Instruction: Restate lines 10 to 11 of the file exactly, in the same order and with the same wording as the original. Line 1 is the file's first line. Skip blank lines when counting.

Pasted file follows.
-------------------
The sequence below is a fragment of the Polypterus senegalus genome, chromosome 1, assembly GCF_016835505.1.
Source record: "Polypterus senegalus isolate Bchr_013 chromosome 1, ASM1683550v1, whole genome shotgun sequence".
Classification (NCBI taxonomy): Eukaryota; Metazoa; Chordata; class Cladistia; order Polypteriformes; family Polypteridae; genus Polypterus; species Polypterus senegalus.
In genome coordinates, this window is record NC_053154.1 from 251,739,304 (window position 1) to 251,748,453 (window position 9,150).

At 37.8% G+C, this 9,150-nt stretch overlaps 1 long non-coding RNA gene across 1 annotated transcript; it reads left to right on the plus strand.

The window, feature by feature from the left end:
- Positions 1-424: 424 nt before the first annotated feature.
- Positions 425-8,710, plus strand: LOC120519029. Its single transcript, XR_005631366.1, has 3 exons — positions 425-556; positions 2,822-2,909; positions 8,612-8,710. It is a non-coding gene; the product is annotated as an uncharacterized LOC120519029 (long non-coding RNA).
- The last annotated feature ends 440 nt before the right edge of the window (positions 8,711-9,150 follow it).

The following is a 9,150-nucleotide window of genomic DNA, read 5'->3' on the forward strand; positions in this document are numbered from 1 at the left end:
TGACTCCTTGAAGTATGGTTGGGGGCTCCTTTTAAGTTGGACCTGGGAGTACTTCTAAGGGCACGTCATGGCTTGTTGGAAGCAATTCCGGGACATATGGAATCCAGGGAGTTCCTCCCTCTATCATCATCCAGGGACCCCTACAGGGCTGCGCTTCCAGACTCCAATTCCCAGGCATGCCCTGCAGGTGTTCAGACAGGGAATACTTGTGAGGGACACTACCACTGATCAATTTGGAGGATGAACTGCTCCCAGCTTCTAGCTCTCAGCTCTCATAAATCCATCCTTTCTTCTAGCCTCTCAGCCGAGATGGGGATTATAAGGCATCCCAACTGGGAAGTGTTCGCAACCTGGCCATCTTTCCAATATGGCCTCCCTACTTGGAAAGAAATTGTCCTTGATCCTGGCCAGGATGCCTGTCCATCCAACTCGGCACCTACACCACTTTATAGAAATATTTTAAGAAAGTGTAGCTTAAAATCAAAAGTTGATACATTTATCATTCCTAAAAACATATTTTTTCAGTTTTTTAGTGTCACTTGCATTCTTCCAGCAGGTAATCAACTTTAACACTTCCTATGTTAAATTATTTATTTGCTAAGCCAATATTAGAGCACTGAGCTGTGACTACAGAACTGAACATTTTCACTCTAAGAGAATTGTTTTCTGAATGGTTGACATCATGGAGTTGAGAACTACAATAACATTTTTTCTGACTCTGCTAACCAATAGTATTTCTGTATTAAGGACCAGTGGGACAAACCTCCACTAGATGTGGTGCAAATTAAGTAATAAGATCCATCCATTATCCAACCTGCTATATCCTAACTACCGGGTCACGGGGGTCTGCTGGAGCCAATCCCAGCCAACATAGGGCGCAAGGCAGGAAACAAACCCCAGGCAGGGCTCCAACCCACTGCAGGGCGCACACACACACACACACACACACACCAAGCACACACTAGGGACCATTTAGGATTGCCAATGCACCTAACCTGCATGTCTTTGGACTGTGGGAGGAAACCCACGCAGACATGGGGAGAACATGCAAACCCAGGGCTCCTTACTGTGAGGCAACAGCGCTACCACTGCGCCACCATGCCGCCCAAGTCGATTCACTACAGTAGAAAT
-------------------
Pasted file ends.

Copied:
The following is a 9,150-nucleotide window of genomic DNA, read 5'->3' on the forward strand; positions in this document are numbered from 1 at the left end:
TGACTCCTTGAAGTATGGTTGGGGGCTCCTTTTAAGTTGGACCTGGGAGTACTTCTAAGGGCACGTCATGGCTTGTTGGAAGCAATTCCGGGACATATGGAATCCAGGGAGTTCCTCCCTCTATCATCATCCAGGGACCCCTACAGGGCTGCGCTTCCAGACTCCAATTCCCAGGCATGCCCTGCAGGTGTTCAGACAGGGAATACTTGTGAGGGACACTACCACTGATCAATTTGGAGGATGAACTGCTCCCAGCTTCTAGCTCTCAGCTCTCATAAATCCATCCTTTCTTCTAGCCTCTCAGCCGAGATGGGGATTATAAGGCATCCCAACTGGGAAGTGTTCGCAACCTGGCCATCTTTCCAATATGGCCTCCCTACTTGGAAAGAAATTGTCCTTGATCCTGGCCAGGATGCCTGTCCATCCAACTCGGCACCTACACCACTTTATAGAAATATTTTAAGAAAGTGTAGCTTAAAATCAAAAGTTGATACATTTATCATTCCTAAAAACATATTTTTTCAGTTTTTTAGTGTCACTTGCATTCTTCCAGCAGGTAATCAACTTTAACACTTCCTATGTTAAATTATTTATTTGCTAAGCCAATATTAGAGCACTGAGCTGTGACTACAGAACTGAACATTTTCACTCTAAGAGAATTGTTTTCTGAATGGTTGACATCATGGAGTTGAGAACTACAATAACATTTTTTCTGACTCTGCTAACCAATAGTATTTCTGTATTAAGGACCAGTGGGACAAACCTCCACTAGATGTGGTGCAAATTAAGTAATAAGATCCATCCATTATCCAACCTGCTATATCCTAACTACCGGGTCACGGGGGTCTGCTGGAGCCAATCCCAGCCAACATAGGGCGCAAGGCAGGAAACAAACCCCAGGCAGGGCTCCAACCCACTGCAGGGCGCACACACACACACACACACACACACCAAGCACACACTAGGGACCATTTAGGATTGCCAATGCACCTAACCTGCATGTCTTTGGACTGTGGGAGGAAACCCACGCAGACATGGGGAGAACATGCAAACCCAGGGCTCCTTACTGTGAGGCAACAGCGCTACCACTGCGCCACCATGCCGCCCAAGTCGATTCACTACAGTAGAAAT